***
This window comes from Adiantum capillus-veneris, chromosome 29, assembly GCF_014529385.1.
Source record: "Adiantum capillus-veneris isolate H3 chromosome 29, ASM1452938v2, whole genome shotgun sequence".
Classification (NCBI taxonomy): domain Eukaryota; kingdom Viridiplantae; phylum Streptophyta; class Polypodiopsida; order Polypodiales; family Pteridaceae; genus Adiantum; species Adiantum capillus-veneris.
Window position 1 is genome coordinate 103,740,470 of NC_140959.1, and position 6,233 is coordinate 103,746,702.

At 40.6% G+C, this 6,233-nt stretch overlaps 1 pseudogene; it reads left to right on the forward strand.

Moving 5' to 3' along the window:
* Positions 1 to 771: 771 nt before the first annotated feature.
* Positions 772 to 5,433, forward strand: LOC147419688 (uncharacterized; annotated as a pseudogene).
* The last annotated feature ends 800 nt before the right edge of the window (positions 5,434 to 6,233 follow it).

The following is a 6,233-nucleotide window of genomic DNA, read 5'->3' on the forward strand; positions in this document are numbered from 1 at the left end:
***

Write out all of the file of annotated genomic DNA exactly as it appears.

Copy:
This window comes from Adiantum capillus-veneris, chromosome 29, assembly GCF_014529385.1.
Source record: "Adiantum capillus-veneris isolate H3 chromosome 29, ASM1452938v2, whole genome shotgun sequence".
Classification (NCBI taxonomy): domain Eukaryota; kingdom Viridiplantae; phylum Streptophyta; class Polypodiopsida; order Polypodiales; family Pteridaceae; genus Adiantum; species Adiantum capillus-veneris.
Window position 1 is genome coordinate 103,740,470 of NC_140959.1, and position 6,233 is coordinate 103,746,702.

At 40.6% G+C, this 6,233-nt stretch overlaps 1 pseudogene; it reads left to right on the forward strand.

Moving 5' to 3' along the window:
* Positions 1 to 771: 771 nt before the first annotated feature.
* Positions 772 to 5,433, forward strand: LOC147419688 (uncharacterized; annotated as a pseudogene).
* The last annotated feature ends 800 nt before the right edge of the window (positions 5,434 to 6,233 follow it).

The following is a 6,233-nucleotide window of genomic DNA, read 5'->3' on the forward strand; positions in this document are numbered from 1 at the left end: